Ram Motifs



Rams are said to be symbols of leadership, strength, dignity, and perseverance.....and stubbornness. They are a popular motif in Ukrainian art.  Small ceramic rams are quite commonly found in Ukrainian markets and folk art museums.

Jacques Hnizdovsky, renowned Ukrainian artist, returned often to the theme of rams in his work.

Rams are sometimes portrayed whole on pysanky. They are characterized by their curved horns.

Below are tow fairly similar Hutsul pysanky from Elyjiw and Binyashevsky with baran motifs.


And these examples of pysanky from Podillia are given various names--besahy (saddlebags), kryla (wings), holubka (dove), kosi rukavy (oblique sleeves), pavy (peacocks), bezkonnechnyk (endless line). Some sources identify the motif above as a ram; many others as the hand of god.


The most common representation of rams on pysanky is via their horns alone--curved spiral elements, with a mirror image of two diametrically opposed horns. According to M. Korduba (1896), in Subcarpathia paired spirals give the sign of the ram. Selivachov notes that rams horns sometimes are inclined together and have forms of symmetry other than mirror image, or are totally devoid of symmetry. Podillia has the largest number of iconographic variants--apart form the mirror image spiral, here we can find three- and four-armed, and even eight-armed figures with S-shaped elements resembling swastikas.

These are a few examples of pysanka ram’s horn motifs from Selivachov:


9)   West Polissia

11)  Zhytomyr

12)  Poltava

13)  Poltava

14)  Poltava

15)  Vinnytsia

The ram’s horn is an ancient symbol, being found on Trypillian pottery from the Neolithic era. These are more horn motifs found on pysanky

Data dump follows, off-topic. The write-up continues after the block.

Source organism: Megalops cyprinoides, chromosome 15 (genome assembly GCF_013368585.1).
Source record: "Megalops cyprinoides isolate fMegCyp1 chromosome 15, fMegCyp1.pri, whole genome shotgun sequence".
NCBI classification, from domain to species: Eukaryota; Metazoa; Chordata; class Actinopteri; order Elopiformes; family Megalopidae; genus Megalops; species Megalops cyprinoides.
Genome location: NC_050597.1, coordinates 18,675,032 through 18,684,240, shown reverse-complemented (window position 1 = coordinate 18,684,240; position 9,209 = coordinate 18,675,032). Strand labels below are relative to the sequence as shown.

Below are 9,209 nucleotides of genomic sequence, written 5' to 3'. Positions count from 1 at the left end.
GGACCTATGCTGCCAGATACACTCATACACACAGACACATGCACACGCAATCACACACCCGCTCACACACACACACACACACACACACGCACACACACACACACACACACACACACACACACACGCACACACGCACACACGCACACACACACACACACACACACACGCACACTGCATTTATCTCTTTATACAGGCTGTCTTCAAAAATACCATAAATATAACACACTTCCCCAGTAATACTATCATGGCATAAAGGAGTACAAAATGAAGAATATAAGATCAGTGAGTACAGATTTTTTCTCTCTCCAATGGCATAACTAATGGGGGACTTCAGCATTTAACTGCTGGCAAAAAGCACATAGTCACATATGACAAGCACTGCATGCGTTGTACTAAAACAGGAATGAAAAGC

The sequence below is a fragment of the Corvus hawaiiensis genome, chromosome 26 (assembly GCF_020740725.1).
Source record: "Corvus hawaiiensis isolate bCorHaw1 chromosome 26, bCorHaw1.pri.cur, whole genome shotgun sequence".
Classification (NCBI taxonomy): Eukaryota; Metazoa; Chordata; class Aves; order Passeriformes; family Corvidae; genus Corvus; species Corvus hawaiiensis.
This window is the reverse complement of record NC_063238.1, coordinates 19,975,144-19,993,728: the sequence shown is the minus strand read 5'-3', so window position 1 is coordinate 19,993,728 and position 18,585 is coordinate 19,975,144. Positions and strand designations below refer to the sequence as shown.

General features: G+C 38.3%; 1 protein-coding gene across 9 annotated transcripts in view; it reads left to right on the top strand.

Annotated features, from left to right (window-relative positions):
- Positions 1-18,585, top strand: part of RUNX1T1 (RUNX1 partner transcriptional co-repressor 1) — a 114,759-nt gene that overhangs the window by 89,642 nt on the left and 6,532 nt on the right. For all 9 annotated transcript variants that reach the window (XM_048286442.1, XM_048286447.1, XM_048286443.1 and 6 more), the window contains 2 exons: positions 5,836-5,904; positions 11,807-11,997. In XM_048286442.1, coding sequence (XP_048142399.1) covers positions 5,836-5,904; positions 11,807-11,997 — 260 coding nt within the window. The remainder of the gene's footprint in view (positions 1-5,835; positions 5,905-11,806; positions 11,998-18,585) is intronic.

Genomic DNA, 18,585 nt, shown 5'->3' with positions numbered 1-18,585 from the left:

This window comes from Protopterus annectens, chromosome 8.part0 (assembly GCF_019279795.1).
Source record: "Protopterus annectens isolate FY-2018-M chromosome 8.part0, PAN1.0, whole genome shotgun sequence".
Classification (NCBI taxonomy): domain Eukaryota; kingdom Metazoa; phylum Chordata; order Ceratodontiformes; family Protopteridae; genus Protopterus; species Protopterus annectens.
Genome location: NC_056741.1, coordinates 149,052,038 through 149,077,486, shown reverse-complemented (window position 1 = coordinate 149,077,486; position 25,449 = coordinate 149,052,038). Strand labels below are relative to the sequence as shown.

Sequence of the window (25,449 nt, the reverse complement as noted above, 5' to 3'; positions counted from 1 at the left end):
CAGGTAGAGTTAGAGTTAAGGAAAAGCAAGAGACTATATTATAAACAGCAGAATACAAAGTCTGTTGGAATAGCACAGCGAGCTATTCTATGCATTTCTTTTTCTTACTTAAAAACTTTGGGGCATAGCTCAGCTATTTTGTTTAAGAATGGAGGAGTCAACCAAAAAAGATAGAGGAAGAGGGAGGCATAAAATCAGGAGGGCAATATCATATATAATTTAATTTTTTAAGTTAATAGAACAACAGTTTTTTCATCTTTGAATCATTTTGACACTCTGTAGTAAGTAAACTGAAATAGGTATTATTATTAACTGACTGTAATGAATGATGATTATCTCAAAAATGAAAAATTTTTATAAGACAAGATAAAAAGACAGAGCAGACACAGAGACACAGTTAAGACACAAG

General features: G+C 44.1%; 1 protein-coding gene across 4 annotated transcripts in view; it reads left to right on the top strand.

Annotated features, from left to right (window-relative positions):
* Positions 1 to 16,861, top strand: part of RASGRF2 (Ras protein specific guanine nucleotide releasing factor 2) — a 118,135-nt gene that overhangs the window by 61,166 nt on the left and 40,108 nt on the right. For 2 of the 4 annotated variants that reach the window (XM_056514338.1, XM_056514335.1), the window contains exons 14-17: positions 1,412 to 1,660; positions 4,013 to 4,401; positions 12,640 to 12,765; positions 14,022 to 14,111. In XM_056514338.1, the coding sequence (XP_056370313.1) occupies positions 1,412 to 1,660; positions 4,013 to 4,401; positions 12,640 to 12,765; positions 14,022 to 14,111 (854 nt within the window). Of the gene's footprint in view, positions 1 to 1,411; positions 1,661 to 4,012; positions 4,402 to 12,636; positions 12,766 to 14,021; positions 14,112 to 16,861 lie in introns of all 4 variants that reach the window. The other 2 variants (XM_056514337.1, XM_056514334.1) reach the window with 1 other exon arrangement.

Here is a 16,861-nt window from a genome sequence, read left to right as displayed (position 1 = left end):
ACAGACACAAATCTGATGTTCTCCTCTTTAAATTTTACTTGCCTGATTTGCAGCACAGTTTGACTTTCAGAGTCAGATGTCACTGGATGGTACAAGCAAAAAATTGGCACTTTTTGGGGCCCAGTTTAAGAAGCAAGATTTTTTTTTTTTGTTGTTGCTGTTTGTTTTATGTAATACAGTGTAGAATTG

This is a pysanka collected by Binyashevsky from Western Polissia called “Rams’ horns.” These are small horns, or “rizhky.”

Here are a few more examples of such small “rizhky,” from the Cherkasy (red) and Chernihiv (brown) regions.


These rizhky are from Vinnytsia (Podillia), and are part of a more complex design:

More commonly seen are larger versions of ram’s horns symbols, like those in in these pysanky from eastern Podillia (Vinnytsia).  They come in a variety of shapes:



Horn motifs are an ancient symbol, and found throughout Ukraine.  The large red horns that look like a flower come from the Kyiv region; the rest of the pysanky are from the regions of Cherkasy, Poltava,Cherkasy and Kirovohrad.


Per Selivachov, archeologists think that in the Trypillian culture, the spiral element now called “ram’s horns” was a sign of male fertility, alongside the diamond, which was a female sign. Framed by a pair of bull’s horns, the diamond signifies the marriage of the female deity with the sun in the form of a bull. You can see the juxtaposition of these two symbols in the fourth pysanka above; it is form Cherkashchyna, the heart of later Trypillian settlements.

These Trypillian beliefs may have carried over in the symbol, as the ram (sheep) remained a symbol of male fertility.  Animal motifs are sometimes thought to bestow the best characteristics of the animal onto the bearer.  In the case of the ram, these would be leadership, perseverance and strength.

Horses       Birds


Horses       Birds

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